I was recently involved in a project where a single audio DSP mixer resided on five different networks:
- AVB-Primary for DSP mixer to DSP mixer audio signals (bussing)
- AVB-Secondary for DSP mixer to DSP mixer audio signals (bussing) failover
- Dante-Primary for DSP mixer to mixing console audio signals
- Dante-Secondary for DSP mixer to mixing console audio signals failover
- Control Network for DSP mixer to control processor communications
Not only were there three different types of networks, but the Dante and AVB networks were redundant. To maintain integrity and keep things simple in the network architecture, there was a router for each audio network, as well as a port to the client’s LAN for the control network. Everything worked beautifully. It was a mission critical system, so the redundant audio networks made sense. It was a great system.
Two months later, we got a call that there was no audio in the room. When we arrived, we found an AVB cable plugged into the Dante router. We found a Dante-Primary cable plugged into the Dante-Secondary router. Obviously this would cause all sorts of problems. AVB doesn’t speak Dante, so that path was killed. Also, the backup network ports from a device cannot be on the same network. The problem was easy enough to fix, and clearly it was operator error.
After digging a bit further, we found out what happened. There was a problem with the DSP mixer itself that a simple reboot would have solved, but an operator decided to start troubleshooting at the audio networks instead. Part of that troubleshooting including testing the cabling since there was some construction work being done in the space and they wanted to rule out a damaged cable. When the cable was put back after being tested, since there were four routers in the rack, the operator inadvertently plugged the cable into the wrong router. It’s a simple enough mistake.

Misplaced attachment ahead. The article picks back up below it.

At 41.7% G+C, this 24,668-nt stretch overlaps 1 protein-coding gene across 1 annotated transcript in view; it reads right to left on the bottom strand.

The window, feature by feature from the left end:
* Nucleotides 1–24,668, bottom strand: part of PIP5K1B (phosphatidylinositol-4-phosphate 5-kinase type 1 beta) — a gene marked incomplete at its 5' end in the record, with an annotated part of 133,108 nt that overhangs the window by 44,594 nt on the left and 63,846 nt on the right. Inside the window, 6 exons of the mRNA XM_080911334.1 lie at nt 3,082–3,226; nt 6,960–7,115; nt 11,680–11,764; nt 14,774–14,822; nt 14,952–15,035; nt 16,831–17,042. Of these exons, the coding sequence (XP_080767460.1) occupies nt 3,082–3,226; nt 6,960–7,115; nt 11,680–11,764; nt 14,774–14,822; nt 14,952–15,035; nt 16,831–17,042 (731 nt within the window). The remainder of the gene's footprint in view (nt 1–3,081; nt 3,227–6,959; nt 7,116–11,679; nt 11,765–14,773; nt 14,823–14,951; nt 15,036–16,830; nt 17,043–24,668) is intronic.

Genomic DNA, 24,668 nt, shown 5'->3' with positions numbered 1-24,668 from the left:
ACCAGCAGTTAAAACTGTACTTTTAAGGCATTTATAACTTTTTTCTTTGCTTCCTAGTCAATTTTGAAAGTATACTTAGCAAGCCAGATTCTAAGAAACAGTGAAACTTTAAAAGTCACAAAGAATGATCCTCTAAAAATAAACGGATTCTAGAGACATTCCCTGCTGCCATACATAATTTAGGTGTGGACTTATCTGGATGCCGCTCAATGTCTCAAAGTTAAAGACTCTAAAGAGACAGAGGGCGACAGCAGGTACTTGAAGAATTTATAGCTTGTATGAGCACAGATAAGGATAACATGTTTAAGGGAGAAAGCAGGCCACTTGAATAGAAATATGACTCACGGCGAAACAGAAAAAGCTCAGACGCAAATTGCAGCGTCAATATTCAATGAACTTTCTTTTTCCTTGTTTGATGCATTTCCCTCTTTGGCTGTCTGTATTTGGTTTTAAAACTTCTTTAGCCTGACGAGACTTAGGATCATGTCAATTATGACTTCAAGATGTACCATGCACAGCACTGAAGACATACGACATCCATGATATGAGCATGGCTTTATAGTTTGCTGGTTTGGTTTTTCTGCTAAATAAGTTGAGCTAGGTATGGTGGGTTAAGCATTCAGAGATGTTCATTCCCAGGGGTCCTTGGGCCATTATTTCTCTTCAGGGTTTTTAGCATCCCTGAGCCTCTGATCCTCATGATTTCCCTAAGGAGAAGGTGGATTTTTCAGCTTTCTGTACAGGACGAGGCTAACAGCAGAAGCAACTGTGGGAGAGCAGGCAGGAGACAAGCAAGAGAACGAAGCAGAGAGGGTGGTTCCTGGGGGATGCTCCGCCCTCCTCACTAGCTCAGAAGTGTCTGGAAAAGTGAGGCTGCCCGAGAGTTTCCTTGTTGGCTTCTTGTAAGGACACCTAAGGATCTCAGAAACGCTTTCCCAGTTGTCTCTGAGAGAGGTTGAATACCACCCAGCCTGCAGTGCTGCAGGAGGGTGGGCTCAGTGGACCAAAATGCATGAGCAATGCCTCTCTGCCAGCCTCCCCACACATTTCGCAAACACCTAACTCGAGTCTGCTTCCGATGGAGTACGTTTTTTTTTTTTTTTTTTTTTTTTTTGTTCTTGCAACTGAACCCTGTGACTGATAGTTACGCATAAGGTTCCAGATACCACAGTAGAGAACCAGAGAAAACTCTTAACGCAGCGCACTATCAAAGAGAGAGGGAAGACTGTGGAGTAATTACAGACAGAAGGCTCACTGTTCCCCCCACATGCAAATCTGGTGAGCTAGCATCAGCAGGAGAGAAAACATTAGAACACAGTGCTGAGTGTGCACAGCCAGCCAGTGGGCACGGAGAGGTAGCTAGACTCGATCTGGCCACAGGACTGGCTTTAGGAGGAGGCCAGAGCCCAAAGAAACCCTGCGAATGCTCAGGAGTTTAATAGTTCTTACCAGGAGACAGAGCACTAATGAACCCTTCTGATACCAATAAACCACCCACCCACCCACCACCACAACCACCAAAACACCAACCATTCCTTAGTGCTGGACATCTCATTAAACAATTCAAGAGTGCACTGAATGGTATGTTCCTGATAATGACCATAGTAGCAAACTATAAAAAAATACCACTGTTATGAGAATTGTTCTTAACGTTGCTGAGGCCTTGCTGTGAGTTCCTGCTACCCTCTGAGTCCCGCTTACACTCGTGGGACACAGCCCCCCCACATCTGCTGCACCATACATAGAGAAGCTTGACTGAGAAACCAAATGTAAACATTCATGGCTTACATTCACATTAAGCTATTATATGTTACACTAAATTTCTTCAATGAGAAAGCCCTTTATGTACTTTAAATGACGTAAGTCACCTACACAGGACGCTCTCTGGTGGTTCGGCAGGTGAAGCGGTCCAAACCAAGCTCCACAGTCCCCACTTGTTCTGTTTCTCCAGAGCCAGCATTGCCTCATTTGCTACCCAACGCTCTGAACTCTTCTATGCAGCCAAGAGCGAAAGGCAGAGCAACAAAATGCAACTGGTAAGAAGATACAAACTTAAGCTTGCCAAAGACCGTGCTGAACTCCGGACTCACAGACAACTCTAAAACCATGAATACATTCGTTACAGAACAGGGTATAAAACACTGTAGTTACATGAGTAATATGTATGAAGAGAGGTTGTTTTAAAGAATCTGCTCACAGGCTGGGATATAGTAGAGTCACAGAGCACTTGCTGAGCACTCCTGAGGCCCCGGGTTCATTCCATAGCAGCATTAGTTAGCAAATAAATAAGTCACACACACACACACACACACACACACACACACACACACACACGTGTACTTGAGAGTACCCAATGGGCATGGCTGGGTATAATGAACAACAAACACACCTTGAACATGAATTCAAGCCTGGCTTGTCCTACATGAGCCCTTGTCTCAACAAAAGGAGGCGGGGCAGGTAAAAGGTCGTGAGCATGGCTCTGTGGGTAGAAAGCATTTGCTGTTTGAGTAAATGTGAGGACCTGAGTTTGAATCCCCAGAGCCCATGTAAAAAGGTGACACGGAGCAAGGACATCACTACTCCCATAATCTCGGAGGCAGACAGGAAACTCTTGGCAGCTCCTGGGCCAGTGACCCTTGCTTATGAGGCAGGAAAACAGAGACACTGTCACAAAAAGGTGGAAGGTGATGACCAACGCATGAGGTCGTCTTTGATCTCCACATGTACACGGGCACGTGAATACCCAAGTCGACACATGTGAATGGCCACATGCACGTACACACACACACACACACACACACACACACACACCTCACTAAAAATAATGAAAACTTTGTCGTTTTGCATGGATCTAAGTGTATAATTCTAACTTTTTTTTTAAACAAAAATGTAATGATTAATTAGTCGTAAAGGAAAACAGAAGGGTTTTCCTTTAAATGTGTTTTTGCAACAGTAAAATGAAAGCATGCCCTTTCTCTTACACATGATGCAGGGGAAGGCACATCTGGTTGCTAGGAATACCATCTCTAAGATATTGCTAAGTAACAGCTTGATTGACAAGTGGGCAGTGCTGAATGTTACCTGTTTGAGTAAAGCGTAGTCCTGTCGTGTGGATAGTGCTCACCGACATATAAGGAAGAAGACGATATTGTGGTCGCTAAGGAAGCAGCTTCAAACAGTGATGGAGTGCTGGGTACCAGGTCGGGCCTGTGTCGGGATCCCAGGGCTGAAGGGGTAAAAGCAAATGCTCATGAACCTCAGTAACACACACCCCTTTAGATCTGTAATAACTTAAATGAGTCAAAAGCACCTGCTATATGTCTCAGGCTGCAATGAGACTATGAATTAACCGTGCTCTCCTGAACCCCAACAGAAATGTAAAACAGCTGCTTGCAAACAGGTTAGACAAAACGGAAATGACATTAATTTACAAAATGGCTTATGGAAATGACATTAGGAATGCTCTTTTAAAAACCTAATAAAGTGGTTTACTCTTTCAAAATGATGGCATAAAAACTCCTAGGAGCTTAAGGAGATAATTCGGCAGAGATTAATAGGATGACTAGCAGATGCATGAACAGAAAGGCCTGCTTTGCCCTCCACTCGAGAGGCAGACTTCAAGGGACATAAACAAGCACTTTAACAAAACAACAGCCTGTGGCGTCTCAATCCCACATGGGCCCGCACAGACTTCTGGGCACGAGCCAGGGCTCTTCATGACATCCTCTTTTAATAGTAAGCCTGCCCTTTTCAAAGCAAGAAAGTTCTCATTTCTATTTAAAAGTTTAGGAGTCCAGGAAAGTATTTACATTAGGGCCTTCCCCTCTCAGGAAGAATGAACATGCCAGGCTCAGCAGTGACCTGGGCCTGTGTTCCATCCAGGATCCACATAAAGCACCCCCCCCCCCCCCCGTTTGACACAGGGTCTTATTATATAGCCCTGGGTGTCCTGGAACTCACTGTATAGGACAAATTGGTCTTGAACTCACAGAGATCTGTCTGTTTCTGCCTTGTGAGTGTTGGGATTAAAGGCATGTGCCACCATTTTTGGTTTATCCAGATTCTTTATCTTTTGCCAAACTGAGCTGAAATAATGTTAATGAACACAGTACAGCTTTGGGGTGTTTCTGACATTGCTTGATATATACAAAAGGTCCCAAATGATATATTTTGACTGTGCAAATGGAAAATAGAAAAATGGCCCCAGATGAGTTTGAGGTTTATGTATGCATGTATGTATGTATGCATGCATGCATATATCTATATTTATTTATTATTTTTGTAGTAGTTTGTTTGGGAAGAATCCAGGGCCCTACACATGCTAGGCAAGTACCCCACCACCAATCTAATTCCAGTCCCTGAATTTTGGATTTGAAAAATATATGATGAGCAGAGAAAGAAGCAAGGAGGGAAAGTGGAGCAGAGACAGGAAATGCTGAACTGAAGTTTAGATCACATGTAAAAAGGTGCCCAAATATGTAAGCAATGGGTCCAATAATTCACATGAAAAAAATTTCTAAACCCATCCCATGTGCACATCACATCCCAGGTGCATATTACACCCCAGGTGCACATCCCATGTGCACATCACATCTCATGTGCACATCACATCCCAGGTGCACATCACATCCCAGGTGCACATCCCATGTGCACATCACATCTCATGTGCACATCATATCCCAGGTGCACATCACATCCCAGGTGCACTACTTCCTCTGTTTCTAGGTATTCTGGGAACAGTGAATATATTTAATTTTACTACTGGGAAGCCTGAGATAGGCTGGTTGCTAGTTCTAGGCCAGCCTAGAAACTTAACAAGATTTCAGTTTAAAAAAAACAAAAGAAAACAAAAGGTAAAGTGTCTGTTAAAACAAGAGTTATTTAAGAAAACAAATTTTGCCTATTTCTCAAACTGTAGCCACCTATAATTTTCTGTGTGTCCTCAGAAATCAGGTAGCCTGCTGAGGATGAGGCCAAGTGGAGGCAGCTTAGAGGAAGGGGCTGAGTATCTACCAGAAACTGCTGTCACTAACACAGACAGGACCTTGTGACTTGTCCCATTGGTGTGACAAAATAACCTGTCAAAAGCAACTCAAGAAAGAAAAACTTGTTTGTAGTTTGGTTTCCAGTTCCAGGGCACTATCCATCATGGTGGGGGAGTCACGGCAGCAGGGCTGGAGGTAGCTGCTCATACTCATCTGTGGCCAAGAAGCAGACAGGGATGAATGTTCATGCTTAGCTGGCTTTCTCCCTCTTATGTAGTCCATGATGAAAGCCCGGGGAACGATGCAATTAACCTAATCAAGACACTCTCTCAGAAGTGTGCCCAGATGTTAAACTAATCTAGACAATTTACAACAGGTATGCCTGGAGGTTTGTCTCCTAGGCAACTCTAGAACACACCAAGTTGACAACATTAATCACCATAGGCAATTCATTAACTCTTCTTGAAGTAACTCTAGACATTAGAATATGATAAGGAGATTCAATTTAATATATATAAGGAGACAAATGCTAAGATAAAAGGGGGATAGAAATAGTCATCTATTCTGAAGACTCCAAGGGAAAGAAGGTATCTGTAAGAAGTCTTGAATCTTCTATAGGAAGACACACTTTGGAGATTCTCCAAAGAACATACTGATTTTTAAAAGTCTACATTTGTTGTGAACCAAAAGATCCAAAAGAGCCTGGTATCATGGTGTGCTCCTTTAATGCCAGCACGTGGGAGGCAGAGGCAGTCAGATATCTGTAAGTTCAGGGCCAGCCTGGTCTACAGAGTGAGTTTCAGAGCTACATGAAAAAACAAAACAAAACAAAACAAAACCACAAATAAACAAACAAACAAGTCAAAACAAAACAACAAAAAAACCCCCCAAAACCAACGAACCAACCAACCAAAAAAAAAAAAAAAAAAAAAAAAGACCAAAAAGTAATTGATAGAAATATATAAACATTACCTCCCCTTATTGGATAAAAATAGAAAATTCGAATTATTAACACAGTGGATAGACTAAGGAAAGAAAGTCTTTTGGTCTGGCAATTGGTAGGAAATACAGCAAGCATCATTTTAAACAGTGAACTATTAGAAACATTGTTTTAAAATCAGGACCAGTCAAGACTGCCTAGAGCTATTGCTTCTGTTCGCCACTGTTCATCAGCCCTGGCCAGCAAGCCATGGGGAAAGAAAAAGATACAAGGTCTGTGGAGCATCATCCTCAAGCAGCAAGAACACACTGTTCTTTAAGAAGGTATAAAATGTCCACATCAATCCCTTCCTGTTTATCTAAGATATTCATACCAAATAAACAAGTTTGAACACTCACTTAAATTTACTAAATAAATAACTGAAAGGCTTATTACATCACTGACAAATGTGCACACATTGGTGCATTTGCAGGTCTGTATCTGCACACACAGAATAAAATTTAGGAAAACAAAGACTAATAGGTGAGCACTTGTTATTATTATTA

In the quality management world, any issue should have a corrective action (fix it) and a preventive action (make sure it doesn’t happen again). In this case, the corrective action was to break out the drawings and make sure the cables were connected to the equipment properly. The preventive action was a bit more difficult: How do you prevent an operator from mistakenly plugging in cables into the wrong router, while they are under pressure from the users to get the system up and running as quickly as possible? Maybe you could get more complicated labels, but they would be hard to read. Maybe you can post the drawings in the rack, but they would still have to think to read them. Then it hit me. Color coding.
I’ve put together enough children’s toys to know that if you want to make sure a particular piece lands at a certain spot—regardless of stress, native language or poor vision—use color! The red cables go to the red router. How easy is that?! There are plenty of reputable sources of colored category cable or path cables. That would make connecting the devices a snap. Further, if something is plugged in at the wrong router, it would stick out like a pregnant Rockette. Color-coded category cables for systems with multiple networks would make connectivity “stupid simple.” And I jump at any chance I get to make something “stupid simple.”